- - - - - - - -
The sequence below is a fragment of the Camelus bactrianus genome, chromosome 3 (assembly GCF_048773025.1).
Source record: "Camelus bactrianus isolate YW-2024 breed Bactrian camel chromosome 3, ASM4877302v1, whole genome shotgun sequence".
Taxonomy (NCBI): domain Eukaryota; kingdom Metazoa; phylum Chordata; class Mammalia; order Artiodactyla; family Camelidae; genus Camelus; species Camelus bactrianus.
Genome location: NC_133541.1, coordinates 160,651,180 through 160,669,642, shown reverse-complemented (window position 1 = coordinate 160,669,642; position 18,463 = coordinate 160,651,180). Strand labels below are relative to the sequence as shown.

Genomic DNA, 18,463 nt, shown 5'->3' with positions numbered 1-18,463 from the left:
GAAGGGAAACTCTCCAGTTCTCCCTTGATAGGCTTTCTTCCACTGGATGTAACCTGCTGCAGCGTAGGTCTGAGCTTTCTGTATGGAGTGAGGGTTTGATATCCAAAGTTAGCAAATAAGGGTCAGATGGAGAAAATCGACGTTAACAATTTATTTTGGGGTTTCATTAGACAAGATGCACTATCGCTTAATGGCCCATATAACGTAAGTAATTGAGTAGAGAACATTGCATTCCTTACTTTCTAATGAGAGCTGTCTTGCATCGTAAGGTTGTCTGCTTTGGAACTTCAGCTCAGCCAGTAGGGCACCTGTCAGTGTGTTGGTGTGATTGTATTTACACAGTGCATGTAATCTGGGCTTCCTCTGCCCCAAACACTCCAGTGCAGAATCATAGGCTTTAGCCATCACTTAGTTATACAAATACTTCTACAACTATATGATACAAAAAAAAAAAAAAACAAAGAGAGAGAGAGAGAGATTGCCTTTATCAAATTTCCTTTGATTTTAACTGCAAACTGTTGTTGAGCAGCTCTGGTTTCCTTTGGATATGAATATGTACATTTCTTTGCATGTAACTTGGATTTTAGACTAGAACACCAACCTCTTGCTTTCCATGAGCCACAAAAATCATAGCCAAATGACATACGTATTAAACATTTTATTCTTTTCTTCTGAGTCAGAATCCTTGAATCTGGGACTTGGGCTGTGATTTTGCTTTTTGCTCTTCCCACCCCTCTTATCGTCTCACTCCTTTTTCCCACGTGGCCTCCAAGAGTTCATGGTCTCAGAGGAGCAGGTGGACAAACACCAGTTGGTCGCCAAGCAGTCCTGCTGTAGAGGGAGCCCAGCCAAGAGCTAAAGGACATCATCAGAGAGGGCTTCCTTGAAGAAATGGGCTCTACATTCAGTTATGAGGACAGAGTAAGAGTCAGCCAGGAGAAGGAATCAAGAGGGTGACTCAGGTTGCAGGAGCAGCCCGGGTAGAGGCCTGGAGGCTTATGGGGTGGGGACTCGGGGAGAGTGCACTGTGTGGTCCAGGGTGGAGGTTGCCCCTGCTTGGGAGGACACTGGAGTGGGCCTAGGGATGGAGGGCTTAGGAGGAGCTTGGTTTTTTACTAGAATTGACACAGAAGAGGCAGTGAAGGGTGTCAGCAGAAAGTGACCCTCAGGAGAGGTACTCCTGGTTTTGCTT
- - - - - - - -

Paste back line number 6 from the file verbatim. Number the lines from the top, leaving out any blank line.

GAAGGGAAACTCTCCAGTTCTCCCTTGATAGGCTTTCTTCCACTGGATGTAACCTGCTGCAGCGTAGGTCTGAGCTTTCTGTATGGAGTGAGGGTTTGATATCCAAAGTTAGCAAATAAGGGTCAGATGGAGAAAATCGACGTTAACAATTTATTTTGGGGTTTCATTAGACAAGATGCACTATCGCTTAATGGCCCATATAACGTAAGTAATTGAGTAGAGAACATTGCATTCCTTACTTTCTAATGAGAGCTGTCTTGCATCGTAAGGTTGTCTGCTTTGGAACTTCAGCTCAGCCAGTAGGGCACCTGTCAGTGTGTTGGTGTGATTGTATTTACACAGTGCATGTAATCTGGGCTTCCTCTGCCCCAAACACTCCAGTGCAGAATCATAGGCTTTAGCCATCACTTAGTTATACAAATACTTCTACAACTATATGATACAAAAAAAAAAAAAAACAAAGAGAGAGAGAGAGAGATTGCCTTTATCAAATTTCCTTTGATTTTAACTGCAAACTGTTGTTGAGCAGCTCTGGTTTCCTTTGGATATGAATATGTACATTTCTTTGCATGTAACTTGGATTTTAGACTAGAACACCAACCTCTTGCTTTCCATGAGCCACAAAAATCATAGCCAAATGACATACGTATTAAACATTTTATTCTTTTCTTCTGAGTCAGAATCCTTGAATCTGGGACTTGGGCTGTGATTTTGCTTTTTGCTCTTCCCACCCCTCTTATCGTCTCACTCCTTTTTCCCACGTGGCCTCCAAGAGTTCATGGTCTCAGAGGAGCAGGTGGACAAACACCAGTTGGTCGCCAAGCAGTCCTGCTGTAGAGGGAGCCCAGCCAAGAGCTAAAGGACATCATCAGAGAGGGCTTCCTTGAAGAAATGGGCTCTACATTCAGTTATGAGGACAGAGTAAGAGTCAGCCAGGAGAAGGAATCAAGAGGGTGACTCAGGTTGCAGGAGCAGCCCGGGTAGAGGCCTGGAGGCTTATGGGGTGGGGACTCGGGGAGAGTGCACTGTGTGGTCCAGGGTGGAGGTTGCCCCTGCTTGGGAGGACACTGGAGTGGGCCTAGGGATGGAGGGCTTAGGAGGAGCTTGGTTTTTTACTAGAATTGACACAGAAGAGGCAGTGAAGGGTGTCAGCAGAAAGTGACCCTCAGGAGAGGTACTCCTGGTTTTGCTT